Update: According to Italian media reports, two people were discovered alive on board the ship late on Saturday night. Rescuers have managed to speak to a man and a woman but cannot not yet reach them. The survivors are stranded two decks down on the half-submerged ship.
After sunrise on January 14th, the extent of the disaster was clear: The 2006-built COSTA CONCORDIA, one of the largest ships of the Costa Crociere fleet, lay on her starboard side off the west coast of Italy less than 700 feet from the small island of Giglio. Reports have now reduced the number of dead to three* people killed and the numbers of the missing vary. Divers have been searching around the wreck and the black box records were retrieved before sunset. The cause of the accident remains unclear since the experienced crew had made the same voyage many times and the sea was calm.
Amazingly, most of the complement of 4,200 people on-board, 3,200 passengers and 1,000 crew members were able to escape the sinking vessel.
Today, Costa issued the following statement: “It is a tragedy that deeply affects our company. Our first thoughts go to the victims and we would like to express our condolences and our closeness to their families and friends. In this moment, all our efforts are focused on the completion of the last emergency operations, besides providing assistance to the guests and the crew who were on board in order to have them going back home as soon as possible. The emergency procedures started promptly to evacuate the ship. The slope, gradually taken over by the ship, made the evacuation extremely difficult. We would like to express our profound gratitude to the Coast Guard and all the forces co-ordinated by the Coast Guard, including the authorities and citizens of the island ‘Isola del Giglio’, who have been involved in the rescue and assistance to guests and crew members. The company will fully co-operate with the relevant Authorities in order to determine the causes of what happened.”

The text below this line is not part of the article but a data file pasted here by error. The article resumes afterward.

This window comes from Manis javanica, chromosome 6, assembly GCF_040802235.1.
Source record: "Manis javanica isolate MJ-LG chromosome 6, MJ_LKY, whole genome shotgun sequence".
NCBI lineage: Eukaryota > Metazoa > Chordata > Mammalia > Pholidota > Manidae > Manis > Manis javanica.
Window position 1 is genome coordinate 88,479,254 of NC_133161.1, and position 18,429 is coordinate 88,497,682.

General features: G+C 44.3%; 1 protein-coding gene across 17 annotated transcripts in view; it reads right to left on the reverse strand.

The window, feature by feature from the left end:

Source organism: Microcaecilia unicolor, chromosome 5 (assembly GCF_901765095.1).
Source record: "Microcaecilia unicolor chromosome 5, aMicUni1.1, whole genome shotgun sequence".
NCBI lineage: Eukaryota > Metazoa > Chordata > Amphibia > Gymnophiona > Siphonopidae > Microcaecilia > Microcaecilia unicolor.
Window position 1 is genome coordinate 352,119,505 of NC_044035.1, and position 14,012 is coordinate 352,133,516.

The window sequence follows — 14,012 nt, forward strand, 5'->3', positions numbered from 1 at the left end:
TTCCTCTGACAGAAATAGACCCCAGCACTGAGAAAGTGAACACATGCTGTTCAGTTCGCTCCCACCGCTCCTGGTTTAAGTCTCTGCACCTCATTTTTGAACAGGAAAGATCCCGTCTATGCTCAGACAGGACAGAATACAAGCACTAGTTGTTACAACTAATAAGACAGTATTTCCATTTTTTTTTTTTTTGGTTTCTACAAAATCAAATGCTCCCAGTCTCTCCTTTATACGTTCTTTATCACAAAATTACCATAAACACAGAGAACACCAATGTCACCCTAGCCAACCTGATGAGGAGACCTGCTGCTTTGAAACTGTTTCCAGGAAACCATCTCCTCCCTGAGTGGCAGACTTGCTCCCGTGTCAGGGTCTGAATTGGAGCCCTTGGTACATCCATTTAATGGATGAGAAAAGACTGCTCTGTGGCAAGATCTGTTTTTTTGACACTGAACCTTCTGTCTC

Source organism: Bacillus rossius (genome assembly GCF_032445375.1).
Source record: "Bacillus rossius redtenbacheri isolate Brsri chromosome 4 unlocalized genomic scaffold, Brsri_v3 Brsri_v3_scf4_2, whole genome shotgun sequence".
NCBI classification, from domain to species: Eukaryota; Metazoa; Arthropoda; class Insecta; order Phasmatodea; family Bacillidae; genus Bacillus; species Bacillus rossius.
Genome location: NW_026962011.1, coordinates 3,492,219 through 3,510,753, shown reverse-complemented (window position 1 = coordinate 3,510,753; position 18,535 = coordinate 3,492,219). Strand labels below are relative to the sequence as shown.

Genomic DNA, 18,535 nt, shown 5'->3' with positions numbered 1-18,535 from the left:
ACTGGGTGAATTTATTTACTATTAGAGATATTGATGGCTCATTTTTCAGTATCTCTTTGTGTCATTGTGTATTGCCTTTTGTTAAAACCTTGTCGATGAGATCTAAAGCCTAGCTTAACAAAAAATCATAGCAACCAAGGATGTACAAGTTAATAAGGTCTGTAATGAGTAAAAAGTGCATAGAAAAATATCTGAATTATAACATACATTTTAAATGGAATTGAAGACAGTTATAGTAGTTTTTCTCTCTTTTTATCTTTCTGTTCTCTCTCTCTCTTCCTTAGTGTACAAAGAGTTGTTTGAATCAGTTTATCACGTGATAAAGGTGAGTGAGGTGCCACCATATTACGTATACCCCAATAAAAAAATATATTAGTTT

Costa Cruises issued the following for friends and family members may use the following country-specific contact numbers to reach them:
*an earlier version of the story reported eight deaths.
MARTIN COX - Founder and publisher of MaritimeMatters, inspired by maritime culture and technology growing up in the port of Southampton. He works as a photographer in Los Angeles, and his works has been exhibited in LA, San Francisco, New York, London and Iceland.Martin is the co-writer of the book “Hollywood to Honolulu; the story of the Los Angeles Steamship Company” published by the Steam Ship Historical Society of America. The Los Angeles Maritime Museum has commissioned artworks and collected his photographs.
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